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  • Writer's pictureSarah von Allmen

52 Ancestors in 52 Weeks: Week 21.

Week 21 – Yearbook.

Yearbooks are an American tradition, rather than a British one, so I decided to interpret this week’s prompt in my own way through some of the old school photographs in my collection.

My oldest aunt Edith James was born in Manchester in 1909 and entered Standard V of Upper Jackson Street Elementary School on 25 August 1919. Like virtually all of that year’s intake she had previously attended Mulberry Street Infants School, and she was one of the youngest in her class: at the time promotion was based on ability, rather than age, and the children in the 1919 intake were born between 1906 and 1909. Although the school catered for both boys and girls, the sexes were strictly segregated as was common at the time: separate entrances, separate classes, and no mingling during recreation. (The older part of my own primary school still had “Boys” marked over one of the doors many years later.) Edith spent three years at the school and left at the end of the 1921-1922 school year, having reached school leaving age.

The photo clearly shows a class with a wider age spread than we are accustomed to today. Edith is in the front row (second from right) with others of about her age, while those on the back row are noticeably older. I imagine that the older lady on the right is the headmistress and the younger one on the left is the class teacher. There is no school uniform as such: three of the girls are wearing the square-necked gymslips which would rapidly become a mainstay of English school uniforms, while a couple are still wearing old-fashioned pinafores over their dresses.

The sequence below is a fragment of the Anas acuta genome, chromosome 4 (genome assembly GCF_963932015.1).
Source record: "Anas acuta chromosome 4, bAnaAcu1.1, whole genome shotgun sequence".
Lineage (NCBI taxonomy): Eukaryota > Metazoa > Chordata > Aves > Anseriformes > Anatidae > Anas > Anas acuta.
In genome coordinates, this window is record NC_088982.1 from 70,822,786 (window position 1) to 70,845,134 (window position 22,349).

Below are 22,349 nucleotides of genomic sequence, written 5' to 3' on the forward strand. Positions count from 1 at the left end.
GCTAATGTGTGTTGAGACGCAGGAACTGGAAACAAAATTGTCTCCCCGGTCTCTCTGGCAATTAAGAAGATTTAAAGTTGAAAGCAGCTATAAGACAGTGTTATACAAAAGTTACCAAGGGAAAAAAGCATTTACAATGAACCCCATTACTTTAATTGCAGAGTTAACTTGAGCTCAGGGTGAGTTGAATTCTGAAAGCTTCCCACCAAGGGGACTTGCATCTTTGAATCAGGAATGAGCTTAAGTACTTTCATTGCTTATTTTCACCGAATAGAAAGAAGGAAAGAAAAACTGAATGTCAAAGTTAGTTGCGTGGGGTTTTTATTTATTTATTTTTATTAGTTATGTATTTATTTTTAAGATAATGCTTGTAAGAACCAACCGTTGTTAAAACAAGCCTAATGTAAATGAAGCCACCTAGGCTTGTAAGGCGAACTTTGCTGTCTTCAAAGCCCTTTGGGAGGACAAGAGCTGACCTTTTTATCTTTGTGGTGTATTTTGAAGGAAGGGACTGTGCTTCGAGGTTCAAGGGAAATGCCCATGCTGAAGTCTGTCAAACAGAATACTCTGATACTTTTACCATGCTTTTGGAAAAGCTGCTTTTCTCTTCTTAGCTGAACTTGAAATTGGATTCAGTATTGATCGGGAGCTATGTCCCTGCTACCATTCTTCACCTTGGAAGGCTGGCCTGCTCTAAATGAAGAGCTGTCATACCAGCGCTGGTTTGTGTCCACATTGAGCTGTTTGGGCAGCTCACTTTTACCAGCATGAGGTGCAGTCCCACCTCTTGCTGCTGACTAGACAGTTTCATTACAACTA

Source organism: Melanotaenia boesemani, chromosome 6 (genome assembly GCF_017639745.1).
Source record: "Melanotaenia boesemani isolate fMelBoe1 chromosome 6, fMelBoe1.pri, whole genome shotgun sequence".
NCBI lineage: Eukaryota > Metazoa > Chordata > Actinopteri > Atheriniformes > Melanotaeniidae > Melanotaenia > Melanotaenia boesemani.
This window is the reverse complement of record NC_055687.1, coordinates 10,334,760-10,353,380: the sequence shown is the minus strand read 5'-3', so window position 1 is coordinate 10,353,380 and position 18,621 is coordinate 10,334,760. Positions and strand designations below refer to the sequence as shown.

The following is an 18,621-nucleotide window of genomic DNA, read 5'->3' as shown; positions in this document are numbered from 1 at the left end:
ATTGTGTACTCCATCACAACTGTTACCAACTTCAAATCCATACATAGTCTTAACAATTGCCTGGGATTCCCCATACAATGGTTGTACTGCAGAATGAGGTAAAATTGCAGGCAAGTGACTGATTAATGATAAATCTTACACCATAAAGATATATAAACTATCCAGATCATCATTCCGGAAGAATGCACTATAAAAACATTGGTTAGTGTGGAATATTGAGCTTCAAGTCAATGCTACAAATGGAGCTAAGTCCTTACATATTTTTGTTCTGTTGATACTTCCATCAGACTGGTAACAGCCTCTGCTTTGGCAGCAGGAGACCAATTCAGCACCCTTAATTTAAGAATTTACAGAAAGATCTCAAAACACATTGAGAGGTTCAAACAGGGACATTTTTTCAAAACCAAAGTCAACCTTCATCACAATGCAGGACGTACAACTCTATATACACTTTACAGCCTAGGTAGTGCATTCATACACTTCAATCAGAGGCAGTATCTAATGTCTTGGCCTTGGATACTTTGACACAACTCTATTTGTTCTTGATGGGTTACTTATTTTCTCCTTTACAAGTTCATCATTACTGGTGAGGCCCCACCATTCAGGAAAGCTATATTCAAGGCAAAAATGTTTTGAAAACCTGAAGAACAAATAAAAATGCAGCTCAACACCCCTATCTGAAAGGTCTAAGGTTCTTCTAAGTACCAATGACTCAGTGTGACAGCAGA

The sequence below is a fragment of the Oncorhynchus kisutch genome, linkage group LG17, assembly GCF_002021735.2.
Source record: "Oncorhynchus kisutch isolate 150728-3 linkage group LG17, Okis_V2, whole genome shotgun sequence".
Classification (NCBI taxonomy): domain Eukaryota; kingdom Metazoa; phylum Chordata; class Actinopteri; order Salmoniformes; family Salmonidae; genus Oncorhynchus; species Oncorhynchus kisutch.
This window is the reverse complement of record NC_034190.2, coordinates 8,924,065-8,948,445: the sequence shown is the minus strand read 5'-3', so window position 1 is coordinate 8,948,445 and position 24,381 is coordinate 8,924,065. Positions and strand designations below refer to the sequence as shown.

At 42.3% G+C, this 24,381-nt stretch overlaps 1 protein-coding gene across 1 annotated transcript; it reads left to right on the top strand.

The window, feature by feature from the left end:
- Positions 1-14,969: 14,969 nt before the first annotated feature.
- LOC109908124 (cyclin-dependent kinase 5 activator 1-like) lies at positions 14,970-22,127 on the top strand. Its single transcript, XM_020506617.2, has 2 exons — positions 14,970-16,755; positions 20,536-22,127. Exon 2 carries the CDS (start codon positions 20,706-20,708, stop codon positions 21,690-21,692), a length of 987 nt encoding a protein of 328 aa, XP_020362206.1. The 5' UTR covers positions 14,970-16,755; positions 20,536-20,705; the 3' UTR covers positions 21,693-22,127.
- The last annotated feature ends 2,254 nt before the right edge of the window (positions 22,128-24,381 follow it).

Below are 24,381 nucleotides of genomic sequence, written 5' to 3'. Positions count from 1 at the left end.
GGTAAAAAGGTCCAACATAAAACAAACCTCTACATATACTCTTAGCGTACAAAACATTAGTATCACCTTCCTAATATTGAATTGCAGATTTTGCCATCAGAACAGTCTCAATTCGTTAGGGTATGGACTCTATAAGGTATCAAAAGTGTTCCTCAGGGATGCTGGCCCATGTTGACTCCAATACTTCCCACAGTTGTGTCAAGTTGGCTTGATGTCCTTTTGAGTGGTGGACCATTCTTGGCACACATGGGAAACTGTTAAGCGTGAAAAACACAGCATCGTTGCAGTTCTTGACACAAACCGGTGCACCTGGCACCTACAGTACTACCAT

My father Cyril James was born in 1923 and was nearly 14 years younger than his sister Edith. Like her he started school at Mulberry Street Infants, but soon afterward moved to Chorlton Park Infants, as shown on the photo. (Cyril is seated far left on the front row.) The main difference from Edith’s school years is that the class is mixed, and the children are more homogeneous in age. Chorlton-cum-Hardy wasn’t a particular affluent area at the time, as shown by some of the clothes, but one girl is still wearing a gymslip, while nearly all the boys are wearing ties, and a few have smart blazers - one is even wearing a cap! Rather noticeably, all the girls have short hairstyles (mostly a bob of some type), with none of the pigtails or oversized hair ribbons seen in the earlier picture.

Fast-forward fifteen years to 1946 when my father was demobbed from the Navy. He had left school at 14 to work in a clothing warehouse, but now he thought it was time to take stock and look to the future. Following WWII, teachers were in short supply, and for about three years the Ministry of Education proposed shortened teacher training courses for ex-service personnel. Dad was very much attracted by the idea, but being a canny character, he decided to test whether he was suited to the profession by spending a year at St Margaret’s Primary School in Whalley Range as a temporary unqualified teacher. The photograph shows him (in his demob suit?) on the right, with headmaster Lloyd Jones on the left.

The boys’ clothes have changed little since my father’s own schooldays: no uniform as such, but short trousers, long socks, and (for most) a jacket of some description. There are maybe a few less ties on show, but otherwise the 1931 and 1948 classes are virtually interchangeable.

Dad also coached the school football team, seen here in all its glory. This is very obviously the First XI, with no substitutes getting a look-in! There is no team strip – just generic football jerseys and shorts, with (I guess?) the goalkeeper wearing a jumper. I presume that the captain is the boy seated in the middle holding the ball, while the folded-arms pose is typical of sports teams – and not just those from this era.

His experience at St Margaret’s convinced Dad that he was on the right path, and he went on to qualify as a teacher on the last course for ex-servicemen at Freckleton College in 1949/50. Coincidentally Lloyd Jones would once again be his headmaster, but this time at Ryder Brow Secondary Modern, where Dad taught English and Technical Drawing for many years, later returning to primary teaching until his retirement.

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